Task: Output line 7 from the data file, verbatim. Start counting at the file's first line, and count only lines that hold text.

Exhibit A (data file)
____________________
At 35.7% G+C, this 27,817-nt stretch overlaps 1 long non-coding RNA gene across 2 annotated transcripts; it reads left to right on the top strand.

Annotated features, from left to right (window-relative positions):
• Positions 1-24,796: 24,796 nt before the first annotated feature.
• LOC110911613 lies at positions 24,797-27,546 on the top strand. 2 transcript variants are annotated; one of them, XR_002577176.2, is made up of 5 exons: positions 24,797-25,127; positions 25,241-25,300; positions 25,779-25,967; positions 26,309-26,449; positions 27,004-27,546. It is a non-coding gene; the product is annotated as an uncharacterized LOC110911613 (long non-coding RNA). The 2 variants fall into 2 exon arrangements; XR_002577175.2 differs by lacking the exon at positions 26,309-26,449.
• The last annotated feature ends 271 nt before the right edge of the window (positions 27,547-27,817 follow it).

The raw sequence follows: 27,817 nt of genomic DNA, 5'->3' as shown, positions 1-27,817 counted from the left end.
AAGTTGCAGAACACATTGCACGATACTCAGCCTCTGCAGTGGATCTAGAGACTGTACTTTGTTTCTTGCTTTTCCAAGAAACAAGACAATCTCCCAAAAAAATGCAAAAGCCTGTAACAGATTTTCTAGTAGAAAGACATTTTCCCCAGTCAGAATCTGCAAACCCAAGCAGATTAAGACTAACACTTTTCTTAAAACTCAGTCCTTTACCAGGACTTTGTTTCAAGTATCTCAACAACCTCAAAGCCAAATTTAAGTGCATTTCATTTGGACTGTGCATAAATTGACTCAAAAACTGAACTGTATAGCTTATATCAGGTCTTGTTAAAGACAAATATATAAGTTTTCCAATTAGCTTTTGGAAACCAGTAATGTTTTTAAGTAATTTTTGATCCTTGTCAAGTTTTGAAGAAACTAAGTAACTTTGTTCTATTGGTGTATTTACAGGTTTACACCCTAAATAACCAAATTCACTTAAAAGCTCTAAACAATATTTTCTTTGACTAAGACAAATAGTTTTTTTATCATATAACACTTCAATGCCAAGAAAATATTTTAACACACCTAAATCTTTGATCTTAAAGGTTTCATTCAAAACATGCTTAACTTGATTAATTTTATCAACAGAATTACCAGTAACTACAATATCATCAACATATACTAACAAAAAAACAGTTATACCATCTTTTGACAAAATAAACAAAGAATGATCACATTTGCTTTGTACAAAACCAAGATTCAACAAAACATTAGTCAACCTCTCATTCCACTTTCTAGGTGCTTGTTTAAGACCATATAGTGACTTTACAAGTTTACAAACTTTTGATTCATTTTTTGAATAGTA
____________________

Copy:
AAGTTGCAGAACACATTGCACGATACTCAGCCTCTGCAGTGGATCTAGAGACTGTACTTTGTTTCTTGCTTTTCCAAGAAACAAGACAATCTCCCAAAAAAATGCAAAAGCCTGTAACAGATTTTCTAGTAGAAAGACATTTTCCCCAGTCAGAATCTGCAAACCCAAGCAGATTAAGACTAACACTTTTCTTAAAACTCAGTCCTTTACCAGGACTTTGTTTCAAGTATCTCAACAACCTCAAAGCCAAATTTAAGTGCATTTCATTTGGACTGTGCATAAATTGACTCAAAAACTGAACTGTATAGCTTATATCAGGTCTTGTTAAAGACAAATATATAAGTTTTCCAATTAGCTTTTGGAAACCAGTAATGTTTTTAAGTAATTTTTGATCCTTGTCAAGTTTTGAAGAAACTAAGTAACTTTGTTCTATTGGTGTATTTACAGGTTTACACCCTAAATAACCAAATTCACTTAAAAGCTCTAAACAATATTTTCTTTGACTAAGACAAATAGTTTTTTTATCATATAACACTTCAATGCCAAGAAAATATTTTAACACACCTAAATCTTTGATCTTAAAGGTTTCATTCAAAACATGCTTAACTTGATTAATTTTATCAACAGAATTACCAGTAACTACAATATCATCAACATATACTAACAAAAAAACAGTTATACCATCTTTTGACAAAATAAACAAAGAATGATCACATTTGCTTTGTACAAAACCAAGATTCAACAAAACATTAGTCAACCTCTCATTCCACTTTCTAGGTGCTTGTTTAAGACCATATAGTGACTTTACAAGTTTACAAACTTTTGATTCATTTTTTGAATAGTA